For example, the story of the monkey and the peanuts. In some countries, when a farmer wants to catch a monkey, he hollows out a coconut and then fills that hollow space with peanuts. Eventually, a monkey comes along, wants the peanuts, and sticks its hand inside to get them. The hole in the coconut, however, isn’t large enough for the monkey to pull its enclosed fist back out. The monkey only has to let go of the peanuts to be free, but it doesn’t. The monkey becomes imprisoned by his desire for the peanuts, and the monkey’s inability to let go of the desire becomes its undoing.
When many people hear about such monkey traps, they laugh at the folly of these poor monkeys, yet we are a lot like monkeys, aren’t we? Some of us become so fixated on owning one thing — perhaps a certain type of car or a larger house — that we end up losing everything in the process. Our mind only considers one option, so it misses countless other doors of opportunities.
Or, for example, regards paying off my two million pounds debt, I show them how I did it. The starting point is being happy from observing your mind and feeling separated from your debt. The power of this sense of freedom cannot be underestimated – it helps you see things much more clearly and act in your own best interests, not against them – and it is something which anyone can achieve when they try.
Why in your opinion, have previous books not motivated people to change their life, where yours has?
I think each book does move people in its own way, and therefore has value. I like the way my book moves people very much. I have received many inspiring letters and emails from readers who have benefited from the lessons it contains, and it is wonderful to know my teachings are helping make a difference.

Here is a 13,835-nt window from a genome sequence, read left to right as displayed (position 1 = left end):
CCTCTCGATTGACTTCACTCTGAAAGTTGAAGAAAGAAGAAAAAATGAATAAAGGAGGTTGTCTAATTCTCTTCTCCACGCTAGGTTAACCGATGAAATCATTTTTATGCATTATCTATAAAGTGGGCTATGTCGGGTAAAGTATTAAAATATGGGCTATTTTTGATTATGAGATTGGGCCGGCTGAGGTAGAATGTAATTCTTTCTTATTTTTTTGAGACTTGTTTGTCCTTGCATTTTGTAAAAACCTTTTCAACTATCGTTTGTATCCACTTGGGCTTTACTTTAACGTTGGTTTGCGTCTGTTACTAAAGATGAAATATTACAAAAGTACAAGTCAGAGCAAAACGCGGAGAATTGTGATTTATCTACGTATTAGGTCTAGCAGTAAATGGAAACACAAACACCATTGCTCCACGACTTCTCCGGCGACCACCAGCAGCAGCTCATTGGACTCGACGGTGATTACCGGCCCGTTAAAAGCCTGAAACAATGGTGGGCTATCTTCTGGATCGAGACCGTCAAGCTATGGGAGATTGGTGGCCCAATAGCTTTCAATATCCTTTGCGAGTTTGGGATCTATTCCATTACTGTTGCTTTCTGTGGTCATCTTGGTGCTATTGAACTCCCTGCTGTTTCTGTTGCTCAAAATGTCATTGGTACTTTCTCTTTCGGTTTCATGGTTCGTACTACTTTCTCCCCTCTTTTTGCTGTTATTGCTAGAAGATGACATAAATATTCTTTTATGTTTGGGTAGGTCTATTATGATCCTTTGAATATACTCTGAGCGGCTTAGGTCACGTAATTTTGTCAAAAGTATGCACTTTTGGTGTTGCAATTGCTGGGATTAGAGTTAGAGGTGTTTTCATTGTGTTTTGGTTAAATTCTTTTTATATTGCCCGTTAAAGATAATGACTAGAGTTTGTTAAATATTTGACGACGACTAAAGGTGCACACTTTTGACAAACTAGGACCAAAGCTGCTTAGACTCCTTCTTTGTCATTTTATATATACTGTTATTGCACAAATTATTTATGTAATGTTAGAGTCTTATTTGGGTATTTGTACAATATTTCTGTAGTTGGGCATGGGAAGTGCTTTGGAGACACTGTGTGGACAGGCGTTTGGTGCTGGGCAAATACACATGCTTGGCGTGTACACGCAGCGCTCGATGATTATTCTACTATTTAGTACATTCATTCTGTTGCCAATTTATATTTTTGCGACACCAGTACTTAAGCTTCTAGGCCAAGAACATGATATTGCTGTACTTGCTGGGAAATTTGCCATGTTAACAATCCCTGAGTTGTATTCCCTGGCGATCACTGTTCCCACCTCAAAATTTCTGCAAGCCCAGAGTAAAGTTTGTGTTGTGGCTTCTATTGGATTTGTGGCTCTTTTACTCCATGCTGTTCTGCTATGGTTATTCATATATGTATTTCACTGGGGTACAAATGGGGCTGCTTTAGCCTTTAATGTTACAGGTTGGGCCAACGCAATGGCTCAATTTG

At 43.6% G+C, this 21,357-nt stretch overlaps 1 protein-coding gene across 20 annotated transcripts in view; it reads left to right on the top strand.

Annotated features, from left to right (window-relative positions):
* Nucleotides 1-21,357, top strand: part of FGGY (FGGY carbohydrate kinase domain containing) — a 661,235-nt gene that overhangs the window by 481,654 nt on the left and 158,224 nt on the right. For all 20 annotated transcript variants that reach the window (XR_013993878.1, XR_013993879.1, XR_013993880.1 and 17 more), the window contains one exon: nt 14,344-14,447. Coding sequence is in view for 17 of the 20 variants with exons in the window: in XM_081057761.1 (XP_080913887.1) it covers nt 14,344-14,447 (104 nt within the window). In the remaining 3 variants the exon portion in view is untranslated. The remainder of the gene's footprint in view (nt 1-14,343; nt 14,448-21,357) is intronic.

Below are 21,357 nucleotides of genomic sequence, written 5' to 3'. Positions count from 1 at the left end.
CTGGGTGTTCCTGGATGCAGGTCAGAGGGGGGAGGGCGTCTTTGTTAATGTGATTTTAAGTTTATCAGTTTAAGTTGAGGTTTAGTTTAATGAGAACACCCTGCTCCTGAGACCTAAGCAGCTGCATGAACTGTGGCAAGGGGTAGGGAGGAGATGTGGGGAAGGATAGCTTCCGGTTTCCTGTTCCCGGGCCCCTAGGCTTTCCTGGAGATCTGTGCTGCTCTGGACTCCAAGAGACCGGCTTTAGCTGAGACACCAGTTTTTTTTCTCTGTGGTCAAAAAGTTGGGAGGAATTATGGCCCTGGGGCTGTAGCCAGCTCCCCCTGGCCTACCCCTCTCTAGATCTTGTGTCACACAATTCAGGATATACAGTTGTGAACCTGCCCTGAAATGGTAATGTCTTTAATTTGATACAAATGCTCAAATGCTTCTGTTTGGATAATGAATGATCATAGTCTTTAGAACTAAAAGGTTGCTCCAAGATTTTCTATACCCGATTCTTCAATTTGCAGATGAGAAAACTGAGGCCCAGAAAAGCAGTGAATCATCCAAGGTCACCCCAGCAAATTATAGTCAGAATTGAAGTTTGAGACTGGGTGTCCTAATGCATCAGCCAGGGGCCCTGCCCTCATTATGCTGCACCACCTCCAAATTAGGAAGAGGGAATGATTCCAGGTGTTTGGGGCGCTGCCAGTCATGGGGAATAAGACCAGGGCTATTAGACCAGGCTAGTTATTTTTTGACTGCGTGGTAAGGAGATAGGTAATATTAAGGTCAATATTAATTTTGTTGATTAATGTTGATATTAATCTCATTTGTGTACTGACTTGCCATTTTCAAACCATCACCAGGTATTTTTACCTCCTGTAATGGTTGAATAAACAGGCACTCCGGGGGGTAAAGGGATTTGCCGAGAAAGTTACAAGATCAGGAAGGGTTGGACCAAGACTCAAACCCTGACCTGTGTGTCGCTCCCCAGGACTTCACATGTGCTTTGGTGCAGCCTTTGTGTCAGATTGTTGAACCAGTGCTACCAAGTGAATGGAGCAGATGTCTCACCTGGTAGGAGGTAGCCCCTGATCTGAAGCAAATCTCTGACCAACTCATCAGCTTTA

Why is self-reflection so tough?
Looking inward makes you see the changing nature of life, and the feelings of pain in your life. The pain is there, yes, but the true happiness is there too, if only you are brave enough to see through the pain.
I also realised that in all of our lives we never actually get to 'be' with ourselves. We deny our present moment all the time. This moment is never good enough; instead, we always look forward to the future. When we are young, we look forward to growing up, to when we are rich, to when we have children. But when we finally get to that goal of being rich, we realise that happiness never really came with it. When you read The Compass of Now you start to see your own thoughts. When I first saw my own thought, and I observed myself feeling and thinking, it was like I truly lived for the first time.
And while you’re observing, the worry, the pain and the suffering became something else, as if it belongs to somebody else. That frees you, and the good news is that you can achieve that immediately. Normally, people think they can solve their problems through external factors: by doing more things, seeing more people, making more connections. But if you ask anyone who has made it what their secret is, then they will tell you that if you manage your inside, you can control the outside. If you never know your internal circumstances, which is your mind, you can't control your external circumstances and nothing ever really changes. Across the whole world people keep trying to change their external circumstances and forgetting about their internal. But the moment I saw that my pain was separate from me, and focussed on living in the present, not the future, I knew that I was going to be liberated and that I’d be very rich, which I achieved.
What is next for you?
In Thailand, I run regular meditation retreats. Some of these I will be offering free to the public, along with online clips offering handy tips about relaxation, happiness, and wealth.
The other big thing for me is writing. I am Thailand's bestselling author and have sold over 1.5million copies of my Life Compass series of books. The Compass of Now was the first English-language edition of any of my books and I will be following it up with more titles on happiness and wealth later this year. It's a very exciting time and gives me lots of excuses to visit the UK, which I love.